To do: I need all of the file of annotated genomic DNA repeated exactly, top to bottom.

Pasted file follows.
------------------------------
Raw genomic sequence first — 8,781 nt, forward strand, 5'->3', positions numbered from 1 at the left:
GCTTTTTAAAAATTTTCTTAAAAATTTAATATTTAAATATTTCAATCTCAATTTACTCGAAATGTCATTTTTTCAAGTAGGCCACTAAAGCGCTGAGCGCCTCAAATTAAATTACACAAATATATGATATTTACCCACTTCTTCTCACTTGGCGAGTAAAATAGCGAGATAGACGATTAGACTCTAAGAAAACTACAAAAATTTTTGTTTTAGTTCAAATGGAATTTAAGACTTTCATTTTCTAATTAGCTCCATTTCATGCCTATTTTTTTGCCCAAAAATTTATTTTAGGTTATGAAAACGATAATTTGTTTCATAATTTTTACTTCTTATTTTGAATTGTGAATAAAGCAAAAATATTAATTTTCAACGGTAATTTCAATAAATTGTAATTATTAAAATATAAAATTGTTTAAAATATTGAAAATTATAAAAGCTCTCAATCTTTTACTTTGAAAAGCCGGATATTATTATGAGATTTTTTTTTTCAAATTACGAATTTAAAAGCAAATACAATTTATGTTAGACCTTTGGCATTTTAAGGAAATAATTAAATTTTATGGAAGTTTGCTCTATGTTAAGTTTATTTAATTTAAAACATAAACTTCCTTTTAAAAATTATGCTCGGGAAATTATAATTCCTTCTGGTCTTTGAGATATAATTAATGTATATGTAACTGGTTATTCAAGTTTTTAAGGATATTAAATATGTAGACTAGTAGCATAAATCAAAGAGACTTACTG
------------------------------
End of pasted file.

Raw genomic sequence first — 8,781 nt, forward strand, 5'->3', positions numbered from 1 at the left:
GCTTTTTAAAAATTTTCTTAAAAATTTAATATTTAAATATTTCAATCTCAATTTACTCGAAATGTCATTTTTTCAAGTAGGCCACTAAAGCGCTGAGCGCCTCAAATTAAATTACACAAATATATGATATTTACCCACTTCTTCTCACTTGGCGAGTAAAATAGCGAGATAGACGATTAGACTCTAAGAAAACTACAAAAATTTTTGTTTTAGTTCAAATGGAATTTAAGACTTTCATTTTCTAATTAGCTCCATTTCATGCCTATTTTTTTGCCCAAAAATTTATTTTAGGTTATGAAAACGATAATTTGTTTCATAATTTTTACTTCTTATTTTGAATTGTGAATAAAGCAAAAATATTAATTTTCAACGGTAATTTCAATAAATTGTAATTATTAAAATATAAAATTGTTTAAAATATTGAAAATTATAAAAGCTCTCAATCTTTTACTTTGAAAAGCCGGATATTATTATGAGATTTTTTTTTTCAAATTACGAATTTAAAAGCAAATACAATTTATGTTAGACCTTTGGCATTTTAAGGAAATAATTAAATTTTATGGAAGTTTGCTCTATGTTAAGTTTATTTAATTTAAAACATAAACTTCCTTTTAAAAATTATGCTCGGGAAATTATAATTCCTTCTGGTCTTTGAGATATAATTAATGTATATGTAACTGGTTATTCAAGTTTTTAAGGATATTAAATATGTAGACTAGTAGCATAAATCAAAGAGACTTACTG